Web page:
IN THE etiquette business, as in the student trade, nothing is more annoying than to be perfectly prepared with a difficult answer and then not be asked the question. Miss Manners is perhaps unusually blessed in possessing a wealth of information that no one else cares to know, so she feels this deeply.
She is, however, indignant at suggestions that she has resorted to the solution of forging questions for herself to answer. Aside from the fact that this would be highly unethical, there is the matter of sanity. To sit around and answer etiquette questions all day may not be the occupation of a normal human being, but to sit around asking oneself etiquette questions, and then answering them, could only be the act of a certified madwoman.
To avoid such dangers, while still clearing the head when it gets cluttered, Miss Manners occasionally devotes a day to answering questions that no one would ever dream of asking.
Today is such a day. So here, with no pretense that anyone has shown the slightest interest in the problems, are a few questionless answers:
When invited to inspect a Guard of Honor, it is rude to inquire of any individual member of it whether the state in which his shoes are to be seen is what he considers shined.
Butlers are more discreet than cooks, according to at least one butler. But the most discreet service people in the world are gondoliers, according to an experienced gondola passenger.
If a lady has rejected a proposal of marriage, it is against all rules of etiquette for her ever to mention to anyone that it was made. It is against all rules of nature for her not to.
It is not incorrect for a head of state to write to an official he has appointed, reluctantly accepting a resignation that has not been offered. But it certainly is startling.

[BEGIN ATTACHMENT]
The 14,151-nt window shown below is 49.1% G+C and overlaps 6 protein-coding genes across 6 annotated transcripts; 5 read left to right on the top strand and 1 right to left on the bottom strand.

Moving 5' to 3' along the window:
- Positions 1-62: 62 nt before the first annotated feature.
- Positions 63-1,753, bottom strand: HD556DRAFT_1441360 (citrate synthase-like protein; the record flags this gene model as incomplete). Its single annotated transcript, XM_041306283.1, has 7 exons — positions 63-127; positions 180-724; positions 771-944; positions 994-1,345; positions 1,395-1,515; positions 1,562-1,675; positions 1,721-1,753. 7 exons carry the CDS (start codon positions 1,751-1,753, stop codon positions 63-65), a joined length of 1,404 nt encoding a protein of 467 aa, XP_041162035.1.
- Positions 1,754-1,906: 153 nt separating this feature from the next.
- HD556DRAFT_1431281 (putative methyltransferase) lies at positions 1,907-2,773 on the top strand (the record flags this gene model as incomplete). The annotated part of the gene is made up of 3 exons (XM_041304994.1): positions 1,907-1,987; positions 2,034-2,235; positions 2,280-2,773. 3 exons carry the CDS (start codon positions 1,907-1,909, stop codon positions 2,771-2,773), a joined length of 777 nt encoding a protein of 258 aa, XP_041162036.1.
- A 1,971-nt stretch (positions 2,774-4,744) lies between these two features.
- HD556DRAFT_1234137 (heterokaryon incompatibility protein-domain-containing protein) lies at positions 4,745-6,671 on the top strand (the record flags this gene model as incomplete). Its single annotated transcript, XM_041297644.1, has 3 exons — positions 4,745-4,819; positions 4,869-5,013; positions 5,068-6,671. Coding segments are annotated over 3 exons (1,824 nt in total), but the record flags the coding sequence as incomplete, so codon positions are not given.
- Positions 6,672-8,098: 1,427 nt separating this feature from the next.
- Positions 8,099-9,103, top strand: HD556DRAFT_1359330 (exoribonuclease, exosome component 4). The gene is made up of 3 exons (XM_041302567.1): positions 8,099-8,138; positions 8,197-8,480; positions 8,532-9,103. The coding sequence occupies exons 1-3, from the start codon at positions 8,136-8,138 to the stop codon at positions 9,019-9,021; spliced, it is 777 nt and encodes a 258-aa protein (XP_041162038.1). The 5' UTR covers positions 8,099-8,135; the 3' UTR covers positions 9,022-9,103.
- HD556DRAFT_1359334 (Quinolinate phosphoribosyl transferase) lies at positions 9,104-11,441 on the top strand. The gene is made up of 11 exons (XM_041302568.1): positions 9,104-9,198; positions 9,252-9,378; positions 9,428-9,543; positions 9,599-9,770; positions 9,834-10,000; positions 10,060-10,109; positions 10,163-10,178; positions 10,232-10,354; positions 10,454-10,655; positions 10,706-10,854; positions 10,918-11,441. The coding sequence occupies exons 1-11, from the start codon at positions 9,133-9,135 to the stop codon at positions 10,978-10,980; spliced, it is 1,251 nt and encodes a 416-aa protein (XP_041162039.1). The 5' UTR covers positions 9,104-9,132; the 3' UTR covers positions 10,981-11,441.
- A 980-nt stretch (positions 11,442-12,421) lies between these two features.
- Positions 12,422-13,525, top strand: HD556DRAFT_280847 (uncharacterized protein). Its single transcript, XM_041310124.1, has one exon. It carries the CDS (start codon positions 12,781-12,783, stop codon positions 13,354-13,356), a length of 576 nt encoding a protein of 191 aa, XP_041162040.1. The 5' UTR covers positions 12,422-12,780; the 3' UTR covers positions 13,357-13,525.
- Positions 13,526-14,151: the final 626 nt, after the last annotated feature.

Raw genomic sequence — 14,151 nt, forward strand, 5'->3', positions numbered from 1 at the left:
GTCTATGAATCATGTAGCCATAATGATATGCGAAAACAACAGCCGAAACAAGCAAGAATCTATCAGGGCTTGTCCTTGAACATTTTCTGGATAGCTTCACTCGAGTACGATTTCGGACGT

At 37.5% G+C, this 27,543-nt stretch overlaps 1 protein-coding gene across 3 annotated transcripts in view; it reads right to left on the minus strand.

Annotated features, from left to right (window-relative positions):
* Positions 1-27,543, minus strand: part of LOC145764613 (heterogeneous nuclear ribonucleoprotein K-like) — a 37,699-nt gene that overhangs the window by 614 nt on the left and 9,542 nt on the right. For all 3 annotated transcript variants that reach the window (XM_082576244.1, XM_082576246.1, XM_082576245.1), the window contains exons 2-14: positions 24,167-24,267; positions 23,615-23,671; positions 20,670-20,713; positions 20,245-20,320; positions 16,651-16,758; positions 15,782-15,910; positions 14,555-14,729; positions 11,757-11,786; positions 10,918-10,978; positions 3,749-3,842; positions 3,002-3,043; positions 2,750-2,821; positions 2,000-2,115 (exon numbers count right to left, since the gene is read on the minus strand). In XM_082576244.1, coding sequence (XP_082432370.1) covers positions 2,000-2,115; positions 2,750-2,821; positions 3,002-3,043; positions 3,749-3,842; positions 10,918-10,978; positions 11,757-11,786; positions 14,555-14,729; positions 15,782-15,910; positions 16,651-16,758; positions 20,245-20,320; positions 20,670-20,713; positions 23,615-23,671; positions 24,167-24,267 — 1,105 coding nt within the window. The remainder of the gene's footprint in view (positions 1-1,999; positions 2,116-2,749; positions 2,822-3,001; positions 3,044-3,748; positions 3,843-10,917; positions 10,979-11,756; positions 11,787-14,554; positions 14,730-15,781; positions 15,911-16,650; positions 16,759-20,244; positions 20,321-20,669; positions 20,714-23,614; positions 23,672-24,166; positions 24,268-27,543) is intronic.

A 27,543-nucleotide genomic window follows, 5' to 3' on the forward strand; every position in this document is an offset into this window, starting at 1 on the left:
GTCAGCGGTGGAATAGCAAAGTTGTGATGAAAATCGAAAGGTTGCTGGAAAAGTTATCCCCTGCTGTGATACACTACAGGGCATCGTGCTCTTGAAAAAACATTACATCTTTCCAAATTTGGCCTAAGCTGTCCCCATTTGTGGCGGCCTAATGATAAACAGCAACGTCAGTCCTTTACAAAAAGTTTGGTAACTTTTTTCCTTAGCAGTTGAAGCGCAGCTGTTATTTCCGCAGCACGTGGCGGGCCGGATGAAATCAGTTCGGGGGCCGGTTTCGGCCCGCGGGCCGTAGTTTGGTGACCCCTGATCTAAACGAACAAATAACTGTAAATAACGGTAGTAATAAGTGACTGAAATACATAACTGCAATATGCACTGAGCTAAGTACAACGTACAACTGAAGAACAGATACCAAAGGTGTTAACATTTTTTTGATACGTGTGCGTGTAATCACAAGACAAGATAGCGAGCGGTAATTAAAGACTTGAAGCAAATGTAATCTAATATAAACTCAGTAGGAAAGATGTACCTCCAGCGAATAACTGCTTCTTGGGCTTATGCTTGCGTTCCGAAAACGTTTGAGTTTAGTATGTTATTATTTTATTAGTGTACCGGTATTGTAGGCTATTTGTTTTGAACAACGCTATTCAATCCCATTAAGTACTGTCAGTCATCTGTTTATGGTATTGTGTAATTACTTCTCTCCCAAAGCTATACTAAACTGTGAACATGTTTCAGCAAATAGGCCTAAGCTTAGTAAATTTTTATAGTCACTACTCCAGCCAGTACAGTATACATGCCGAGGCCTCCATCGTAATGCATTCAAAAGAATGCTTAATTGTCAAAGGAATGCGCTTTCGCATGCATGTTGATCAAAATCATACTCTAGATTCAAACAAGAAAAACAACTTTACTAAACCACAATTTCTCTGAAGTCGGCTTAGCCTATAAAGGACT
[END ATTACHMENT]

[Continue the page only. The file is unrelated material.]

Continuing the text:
"To pour," used in connection with the extreme honor offered to favored guests at a tea, is an intransitive verb.
The rules of decorum for a ball apply with identical force to a masked ball. It is, however, harder to tell who violated them.
The correct materials to be used in a bathing costume are flannel and mohair.
A Chocolataire, a form of entertainment that had a brief vogue in the late Victorian period, is an afternoon party like a tea party, except that the drinks and other refreshments were all made out of chocolate. Why this fad passed out of fashion, Miss Manners cannot imagine.
A true gentleman never focuses his attentions on one lady, to the exclusion of all others, unless he is planning to make a prompt offer of marriage. Why this fad . . .
Thank you, Gentle Reader. Miss Manners feels better now, and will resume her normal duties. MISS MANNERS RESPONDS
Q. Recently, I attended a bar mitzvah of a boy whose parents are divorced. The father, who has remarried, gave a corsage to both his former and current wives on this occasion. The boy's mother politely declined to wear her corsage on account of allergies.
Later, she expressed to me her resentment that her ex-husband had also given the identical corsage to his current wife, saying that it made her feel like part of a harem. She pointed out (correctly) that she had been solely responsible for her son's religious education, and the planning of the bar mitzvah, and that the stepmother had taken no role in this.
My question is, did the boy's father behave correctly? Is there any way he could have made this apparently well-meaning gesture without wounding everyone's feelings?
A. Probably not. People adore taking umbrage at well-meaning gestures these days. Why, Miss Manners cannot fathom. It is not as though the world were so crowded with people in a kinetic state of making well-meaning gestures, so that we had better discourage some of them and restore the balance of rudeness in the world.
Corsages seem to be particular harbingers of insult, but who is to say that we would not be troublemakers also, if we were tied together at the ankles and hung upside down?